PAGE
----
The QV-R61 is the new flagship of Casio's QV-R series. This is a slightly bulkier, less expensive line running alongside its Exilim models. The QV-R61 takes over from the 5MP QV-R51, and Casio claims improved image quality and responsiveness for the new model.
Externally and functionally, it's essentially identical to the R51, but it's more expensive (we've seen the R51 for as little as £140).
New features in this model include Flash Assist, designed to compensate for underexposure in areas not reached by the flash, and an Auto Macro mode, where the camera automatically switches to macro with nearby subjects.
Give it your Best Shot
Casio's Best Shot modes are strong selling points, and these have been added to the QV-R61 with a new Business Shot mode. This automatically aligns photos taken at an angle, correcting perspective distortion to produce a perfect 'straight on' view.
It works particularly well - the camera displays crop marks around the shot you've just taken, and you can accept them or reject them if you want to crop the shot yourself. You won't often need to, though, because the Casio seems to work out the cropping/perspective adjustment with a high success rate.
A new Icon Help system uses pop-up balloons to guide beginners as they alter the settings, and these are in addition to the plainly written descriptions that accompany the camera's clever Best Shot modes.
There are 23 Best Shot modes, and they're essentially the same as Scene modes in other cameras. What you get here, though, is a sample thumbnail image together with a concise description of when to use the mode and how the camera settings are altered.
Shot of two halves
What's clever here is that you can take a shot using settings of your own choice, then configure a new user-defined Best Shot mode which uses imports and remembers these settings.
For example, you could set up a mode for mono photography at ISO 400 and infinity focus, and another for ISO 64 shooting with daylight white balance. With a little effort you can personalise this camera to suit your own style of photography.
The Coupling Shot and Pre Shot modes are also interesting. In Coupling Shot mode, you can take a shot in two halves, enabling you to get in the picture with your companion. In Pre Shot mode, you can frame a landscape shot, then hand the camera over to a passer-by, who will then see the shot previewed on the screen as a framing guide, ready for you to position yourself.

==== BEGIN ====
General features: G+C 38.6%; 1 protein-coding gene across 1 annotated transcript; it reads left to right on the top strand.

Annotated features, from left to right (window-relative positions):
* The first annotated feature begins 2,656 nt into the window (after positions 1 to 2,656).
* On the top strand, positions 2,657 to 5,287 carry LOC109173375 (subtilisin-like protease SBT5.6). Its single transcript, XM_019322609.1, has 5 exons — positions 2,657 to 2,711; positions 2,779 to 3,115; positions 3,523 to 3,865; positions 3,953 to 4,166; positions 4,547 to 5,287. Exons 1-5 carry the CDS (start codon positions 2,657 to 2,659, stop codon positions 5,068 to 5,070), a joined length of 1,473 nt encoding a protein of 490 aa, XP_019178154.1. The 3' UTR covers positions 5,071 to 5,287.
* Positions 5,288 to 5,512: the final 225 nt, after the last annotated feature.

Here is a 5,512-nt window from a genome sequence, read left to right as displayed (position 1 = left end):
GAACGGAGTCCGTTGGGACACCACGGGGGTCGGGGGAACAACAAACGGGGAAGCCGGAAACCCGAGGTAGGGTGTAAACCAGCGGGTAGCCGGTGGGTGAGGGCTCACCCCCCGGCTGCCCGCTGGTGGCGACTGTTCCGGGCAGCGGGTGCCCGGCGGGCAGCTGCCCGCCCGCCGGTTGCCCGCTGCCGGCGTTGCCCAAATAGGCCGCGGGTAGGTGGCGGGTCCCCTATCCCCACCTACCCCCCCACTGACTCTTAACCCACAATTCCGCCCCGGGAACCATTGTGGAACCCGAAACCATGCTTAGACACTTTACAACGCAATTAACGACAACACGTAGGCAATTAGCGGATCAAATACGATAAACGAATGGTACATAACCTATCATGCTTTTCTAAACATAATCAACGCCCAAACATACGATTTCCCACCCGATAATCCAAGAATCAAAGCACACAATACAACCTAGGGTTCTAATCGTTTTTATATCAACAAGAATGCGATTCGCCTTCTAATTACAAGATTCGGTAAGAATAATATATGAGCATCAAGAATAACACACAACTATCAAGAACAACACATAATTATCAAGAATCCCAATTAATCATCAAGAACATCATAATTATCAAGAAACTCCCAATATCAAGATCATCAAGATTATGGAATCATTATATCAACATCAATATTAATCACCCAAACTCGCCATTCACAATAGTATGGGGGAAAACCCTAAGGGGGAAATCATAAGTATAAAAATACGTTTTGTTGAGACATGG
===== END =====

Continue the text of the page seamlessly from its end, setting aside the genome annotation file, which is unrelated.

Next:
One problem with this camera is the lack of direct control over lens aperture. You wouldn't normally complain about this in a compact model, but the Casio is so well equipped in other areas that you start to miss it, especially when composing macro shots, where depth of field is shallow anyway.
The Casio's zooming range isn't brilliant, either. At 39-117mm equivalent, it's a bit lacking at the wide-angle end of the range. It displays a good deal of barrel distortion at its widest setting and this, combined with some pretty substantial fringing effects with some images, suggests that the lens isn't that hot, even though basic sharpness is okay.
This all means that performance is a bit of a mixed bag. On the one hand, the exposure system seems very good, and the colours and contrast are first rate, especially if you take advantage of the relevant Best Shot modes to suit the conditions you're shooting in.
But then the effect is often spoiled by barrel distortion manifested as bowed horizons, or by fringing in the branches of trees or other objects silhouetted against the sky.
Thankfully, the camera's handling and ergonomics are good. Admittedly, it takes a while to scroll through all the various Best Shot settings but, that aside, this is a quick camera to operate. On the back are two Direct-On buttons, one for Playback mode and one for Recording mode. If you press the Rec button, the camera's ready to shoot in around a second.
Battery life from the two AA cells is good. The Casio comes with two 2100MAh NiMH cells and a charger, which is pretty decent, and these will power the camera for up to 280 shots according to Casio, a figure which seems about right based on our experience with the camera.
You can use alkalines in an emergency, but you'll get far more reliable performance from Lithiumion photo batteries.
The Casio is good value, so despite its fringing it's well worth considering as a modest snapshot camera with unexpected depths. Fine, textured detail seems to be a little better with this camera than the QV-R51, but otherwise there's little to choose between them... Rod Lawton